As the CEO, I’m always looking for value – value to our customers and community, the return on investment of library resources, and the value to staff as an essential tool for providing service and as a way to have conversations with customers, colleagues and the wider world of readers and library users.
I’m also presenting “21st Century Librarian.” What does the future hold for libraries and what should we do right now to ensure a successful future? It may sound simple, but for libraries to be relevant going forward in the 21st century, our profession must develop and implement the knowledge, skills and practices to be 21st century librarians. What we do is important. Why we do it is even more important.
So we’re always focused on our core values and our mission.
The role of public libraries has changed quite a lot in the past 50 years. Our role in society is a pretty important one. Fundamentally, we provide open access to stories and information in all forms—books, ebooks, film, music, art— in whatever form is most relevant to the person seeking it. Our goal is to ensure that anyone in our community who visits the library finds something that speaks to him or her. That openness and accessibility is essential in a democracy.
But increasingly, it has become more than that. Libraries are also the places where people can realize their dreams and aspirations and they can do it for themselves, freely and independently.
You know the song by Aretha Franklin and Annie Lenox, “Sisters are Doin’ It for Themselves?” That’s how I think of the opportunities libraries should be offering – options for people to learn and do for themselves. You’ll notice I didn’t say by themselves. We’re always here to help, but having the freedom to decide what they will experience and learn, how they will do that, who they will do that with and what they will do with that newly acquired knowledge and skill should be a fundamental right for any public library user.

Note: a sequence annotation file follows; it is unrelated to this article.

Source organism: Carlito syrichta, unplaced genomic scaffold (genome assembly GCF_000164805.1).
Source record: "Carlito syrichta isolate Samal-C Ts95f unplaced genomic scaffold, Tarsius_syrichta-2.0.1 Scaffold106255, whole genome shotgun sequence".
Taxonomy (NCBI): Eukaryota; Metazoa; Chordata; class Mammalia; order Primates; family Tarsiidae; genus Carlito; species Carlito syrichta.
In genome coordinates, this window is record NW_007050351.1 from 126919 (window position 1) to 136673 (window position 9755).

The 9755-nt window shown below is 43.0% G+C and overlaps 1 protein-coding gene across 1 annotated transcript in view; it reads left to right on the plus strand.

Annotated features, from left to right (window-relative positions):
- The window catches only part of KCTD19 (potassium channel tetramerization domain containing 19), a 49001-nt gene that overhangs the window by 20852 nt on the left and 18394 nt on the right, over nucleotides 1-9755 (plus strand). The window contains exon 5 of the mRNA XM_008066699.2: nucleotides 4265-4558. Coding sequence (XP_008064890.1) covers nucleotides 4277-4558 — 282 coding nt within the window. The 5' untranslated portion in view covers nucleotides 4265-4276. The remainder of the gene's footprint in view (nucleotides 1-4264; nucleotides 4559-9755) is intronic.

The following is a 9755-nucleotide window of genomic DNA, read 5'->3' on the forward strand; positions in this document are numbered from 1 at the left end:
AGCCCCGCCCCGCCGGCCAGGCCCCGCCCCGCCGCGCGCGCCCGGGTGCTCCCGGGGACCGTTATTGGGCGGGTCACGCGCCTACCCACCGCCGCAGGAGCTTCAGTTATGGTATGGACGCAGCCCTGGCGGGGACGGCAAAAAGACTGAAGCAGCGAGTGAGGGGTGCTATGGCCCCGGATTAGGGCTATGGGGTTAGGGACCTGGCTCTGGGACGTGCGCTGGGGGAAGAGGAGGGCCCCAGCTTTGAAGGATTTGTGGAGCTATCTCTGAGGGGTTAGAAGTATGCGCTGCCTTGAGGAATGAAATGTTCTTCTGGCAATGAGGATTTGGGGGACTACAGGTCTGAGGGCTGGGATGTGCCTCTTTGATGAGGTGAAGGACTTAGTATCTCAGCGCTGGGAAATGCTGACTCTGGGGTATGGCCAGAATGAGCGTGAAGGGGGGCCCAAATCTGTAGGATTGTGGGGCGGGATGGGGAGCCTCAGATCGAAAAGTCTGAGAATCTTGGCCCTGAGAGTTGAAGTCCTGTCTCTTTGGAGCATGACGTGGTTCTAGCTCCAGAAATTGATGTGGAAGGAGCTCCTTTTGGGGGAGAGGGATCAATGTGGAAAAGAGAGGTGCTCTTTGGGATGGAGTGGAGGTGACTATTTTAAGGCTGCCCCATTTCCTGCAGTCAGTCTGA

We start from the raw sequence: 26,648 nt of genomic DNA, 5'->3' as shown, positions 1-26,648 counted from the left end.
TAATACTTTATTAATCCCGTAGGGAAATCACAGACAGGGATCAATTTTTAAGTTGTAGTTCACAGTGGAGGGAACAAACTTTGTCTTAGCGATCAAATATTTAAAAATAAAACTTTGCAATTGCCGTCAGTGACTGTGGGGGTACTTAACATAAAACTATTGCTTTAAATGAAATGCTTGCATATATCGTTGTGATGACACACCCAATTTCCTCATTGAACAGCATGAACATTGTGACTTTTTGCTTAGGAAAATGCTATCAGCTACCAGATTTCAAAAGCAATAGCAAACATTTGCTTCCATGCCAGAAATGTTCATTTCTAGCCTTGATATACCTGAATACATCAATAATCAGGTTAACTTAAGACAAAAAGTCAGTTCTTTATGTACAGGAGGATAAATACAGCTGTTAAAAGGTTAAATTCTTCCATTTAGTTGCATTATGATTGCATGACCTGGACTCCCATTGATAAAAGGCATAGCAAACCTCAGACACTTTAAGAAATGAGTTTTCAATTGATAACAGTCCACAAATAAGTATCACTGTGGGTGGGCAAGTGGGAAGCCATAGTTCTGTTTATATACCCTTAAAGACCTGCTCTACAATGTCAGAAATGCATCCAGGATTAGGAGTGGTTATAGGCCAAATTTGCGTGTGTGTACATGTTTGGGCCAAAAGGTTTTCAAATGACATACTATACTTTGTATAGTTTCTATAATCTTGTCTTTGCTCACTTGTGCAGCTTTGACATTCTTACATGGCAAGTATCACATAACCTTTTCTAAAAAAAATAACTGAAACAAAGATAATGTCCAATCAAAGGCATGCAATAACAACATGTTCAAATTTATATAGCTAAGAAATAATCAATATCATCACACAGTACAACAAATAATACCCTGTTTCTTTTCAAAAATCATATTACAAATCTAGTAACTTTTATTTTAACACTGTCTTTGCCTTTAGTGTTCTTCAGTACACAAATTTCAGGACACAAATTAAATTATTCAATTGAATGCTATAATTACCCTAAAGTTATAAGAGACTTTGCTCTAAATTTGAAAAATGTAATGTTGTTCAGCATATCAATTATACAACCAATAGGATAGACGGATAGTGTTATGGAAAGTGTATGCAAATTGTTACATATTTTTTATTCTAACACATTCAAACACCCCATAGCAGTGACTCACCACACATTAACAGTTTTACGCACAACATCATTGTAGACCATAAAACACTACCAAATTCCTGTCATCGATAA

For instance, here is our mission.
Topeka & Shawnee County Public Library: Your place. Stories you want, information you need, connections you seek.
The challenge for librarians is to live our enduring values while changing the ways and means we use to provide value to the people who need us. It must be about the customer, the user, the patron, the library member… whatever we call the people who use and value libraries.
So, how do we do that?
To see what your library is doing to fulfill its unique role in building community and serving its citizens, take a look at our strategic work plans for 2012-2013. And we’re always looking for good ideas and feedback. Remember, this is your place – for stories, information and connection.
What do you think a 21st century library (and librarian) should be? Post your ideas here or send me a message at email@example.com.